Author Johnecheck, Wendy A
Title Political, economic and international legal aspects of the US country of origin labeling legislation
book jacket
Descript 203 p
Note Source: Dissertation Abstracts International, Volume: 71-07, Section: A, page: 2638
Adviser: Patrick Webb
Thesis (Ph.D.)--Tufts University, Gerald J. and Dorothy R. Friedman School of Nutrition Science and Policy, 2010
This dissertation examines various aspects of the United States legislation mandating that retailers provide consumers with information on the national origin of their food. Essay I provides an overview of the statutory and regulatory authority governing origin requirements for food products in the U.S. Essay II uses a two-country, comparative static partial equilibrium model to simulate the ex-ante market and welfare outcomes of US country-of-origin labeling for a significant market---the US-Mexico fresh tomato trade. Mexican tomato exports decline in both price and quantity, with corresponding increases for US production and prices in all scenarios where consumers show a relative preference for US tomatoes. Mexican trade losses using low to mid-range consumer preference assumptions are between 16 and 32 percent of the value of Mexican tomato exports to the US, and 1 to 3 percent of the total value of agricultural produce exports, partially negating the market access gains resulting from NAFTA and WTO commitments. Essay III uses the recently initiated United States - Certain Country of Origin Labeling Requirements WTO dispute as a case study to examine the nature of the relationship between consumer information labeling regulatory measures and the applicable WTO provisions disciplining domestic regulation. For each relevant provision, the paper discusses a range of possible legal tests that may be applied to the US COOL measure. This set of judicial tests is also used to explore the impact of various legal outcomes on the balance of power between domestic and international regulatory authority. The case study reveals that WTO law does not categorically prohibit genuinely motivated consumer information labeling measures. The treatment of measures motivated by both consumer and producer interests (such as the US-COOL regulation), however, remains unclear. Further, given that many of the relevant legal provisions are largely untested, the legal outcome for both partially and genuinely motivated consumer choice measures is far from certain, and is equally likely to produce a finding of non-compliance with WTO obligations. In light of this uncertainty, the paper concludes by elucidating various issues critical to whether consumer information labeling policies are judged compliant with WTO obligations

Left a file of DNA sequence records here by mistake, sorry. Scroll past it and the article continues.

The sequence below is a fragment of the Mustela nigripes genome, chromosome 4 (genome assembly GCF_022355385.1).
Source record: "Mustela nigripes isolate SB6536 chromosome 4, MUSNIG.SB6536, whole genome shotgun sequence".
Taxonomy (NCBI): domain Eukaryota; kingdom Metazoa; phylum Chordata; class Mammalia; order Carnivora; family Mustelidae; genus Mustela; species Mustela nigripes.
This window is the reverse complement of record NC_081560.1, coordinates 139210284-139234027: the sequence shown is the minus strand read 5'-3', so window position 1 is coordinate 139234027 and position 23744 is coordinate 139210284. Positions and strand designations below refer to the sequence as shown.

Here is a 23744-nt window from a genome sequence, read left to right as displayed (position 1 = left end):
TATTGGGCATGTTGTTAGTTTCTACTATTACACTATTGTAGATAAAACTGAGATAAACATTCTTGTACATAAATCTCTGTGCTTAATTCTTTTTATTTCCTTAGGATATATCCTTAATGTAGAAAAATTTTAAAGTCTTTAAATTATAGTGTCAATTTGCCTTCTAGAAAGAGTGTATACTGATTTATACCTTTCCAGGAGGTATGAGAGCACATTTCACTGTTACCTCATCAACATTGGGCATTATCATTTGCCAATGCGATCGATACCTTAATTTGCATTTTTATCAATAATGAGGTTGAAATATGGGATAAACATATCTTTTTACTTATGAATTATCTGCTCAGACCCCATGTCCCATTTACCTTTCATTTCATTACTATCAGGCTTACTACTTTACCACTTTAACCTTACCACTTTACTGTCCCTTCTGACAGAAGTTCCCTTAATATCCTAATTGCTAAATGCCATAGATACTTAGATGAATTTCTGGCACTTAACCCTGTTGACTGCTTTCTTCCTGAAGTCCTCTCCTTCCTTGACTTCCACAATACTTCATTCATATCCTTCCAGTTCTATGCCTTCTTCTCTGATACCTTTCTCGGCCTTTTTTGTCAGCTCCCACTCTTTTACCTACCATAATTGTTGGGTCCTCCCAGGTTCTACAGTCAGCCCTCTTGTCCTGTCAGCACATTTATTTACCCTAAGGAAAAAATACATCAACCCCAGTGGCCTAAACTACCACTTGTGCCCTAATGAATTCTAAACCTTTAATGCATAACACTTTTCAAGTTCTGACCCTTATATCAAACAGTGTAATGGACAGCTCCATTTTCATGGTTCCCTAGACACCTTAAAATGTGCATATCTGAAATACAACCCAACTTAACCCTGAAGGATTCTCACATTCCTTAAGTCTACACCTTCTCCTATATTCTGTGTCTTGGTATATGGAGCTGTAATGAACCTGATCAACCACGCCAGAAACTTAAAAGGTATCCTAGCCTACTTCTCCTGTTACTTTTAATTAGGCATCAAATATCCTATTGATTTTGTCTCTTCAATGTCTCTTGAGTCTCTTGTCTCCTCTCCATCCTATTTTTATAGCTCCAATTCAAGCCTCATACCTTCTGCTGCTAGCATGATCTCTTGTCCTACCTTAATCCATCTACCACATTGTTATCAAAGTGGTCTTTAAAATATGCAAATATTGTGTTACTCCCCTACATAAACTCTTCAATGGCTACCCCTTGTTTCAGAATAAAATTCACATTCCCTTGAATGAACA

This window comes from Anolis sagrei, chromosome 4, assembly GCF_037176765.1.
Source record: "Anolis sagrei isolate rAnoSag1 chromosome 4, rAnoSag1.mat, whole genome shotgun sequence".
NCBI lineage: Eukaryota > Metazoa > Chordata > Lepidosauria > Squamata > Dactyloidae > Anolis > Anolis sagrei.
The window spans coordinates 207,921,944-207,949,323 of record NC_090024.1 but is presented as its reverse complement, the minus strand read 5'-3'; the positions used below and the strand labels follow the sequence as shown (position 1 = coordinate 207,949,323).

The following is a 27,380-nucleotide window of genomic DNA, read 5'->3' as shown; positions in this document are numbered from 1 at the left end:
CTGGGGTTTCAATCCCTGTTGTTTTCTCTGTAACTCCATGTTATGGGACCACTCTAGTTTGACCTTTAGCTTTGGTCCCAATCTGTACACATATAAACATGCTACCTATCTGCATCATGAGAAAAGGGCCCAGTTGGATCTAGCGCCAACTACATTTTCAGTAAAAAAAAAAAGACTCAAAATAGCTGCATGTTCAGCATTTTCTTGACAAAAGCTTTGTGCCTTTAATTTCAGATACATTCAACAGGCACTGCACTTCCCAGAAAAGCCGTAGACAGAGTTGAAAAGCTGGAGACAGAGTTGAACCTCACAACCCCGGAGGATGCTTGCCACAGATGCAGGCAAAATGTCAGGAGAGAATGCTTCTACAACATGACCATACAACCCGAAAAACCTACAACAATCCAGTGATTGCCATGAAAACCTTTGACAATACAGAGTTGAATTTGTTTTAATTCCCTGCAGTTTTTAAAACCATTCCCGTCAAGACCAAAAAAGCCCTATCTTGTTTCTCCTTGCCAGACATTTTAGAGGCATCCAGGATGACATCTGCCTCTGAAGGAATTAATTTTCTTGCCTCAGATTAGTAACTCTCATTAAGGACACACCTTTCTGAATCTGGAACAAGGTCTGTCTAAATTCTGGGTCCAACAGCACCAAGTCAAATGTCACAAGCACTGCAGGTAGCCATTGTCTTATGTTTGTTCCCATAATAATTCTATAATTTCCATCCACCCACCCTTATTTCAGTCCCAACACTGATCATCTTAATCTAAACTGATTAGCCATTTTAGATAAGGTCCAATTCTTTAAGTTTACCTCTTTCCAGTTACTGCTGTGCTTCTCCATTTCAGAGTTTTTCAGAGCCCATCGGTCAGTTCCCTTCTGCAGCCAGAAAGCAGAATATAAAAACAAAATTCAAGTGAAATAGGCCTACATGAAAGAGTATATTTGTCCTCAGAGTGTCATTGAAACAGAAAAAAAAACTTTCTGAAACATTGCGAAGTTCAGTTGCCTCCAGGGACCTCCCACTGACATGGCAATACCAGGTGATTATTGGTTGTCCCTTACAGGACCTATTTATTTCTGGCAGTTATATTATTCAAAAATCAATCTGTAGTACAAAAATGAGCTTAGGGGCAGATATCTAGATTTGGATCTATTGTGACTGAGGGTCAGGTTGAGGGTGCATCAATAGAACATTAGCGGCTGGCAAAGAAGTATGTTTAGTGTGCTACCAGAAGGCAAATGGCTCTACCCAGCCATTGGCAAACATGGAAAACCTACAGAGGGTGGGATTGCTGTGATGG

School code: 1546
Host Item Dissertation Abstracts International 71-07A
Subject Law
Economics, Agricultural
Political Science, International Law and Relations
Alt Author Tufts University, Gerald J. and Dorothy R. Friedman School of Nutrition Science and Policy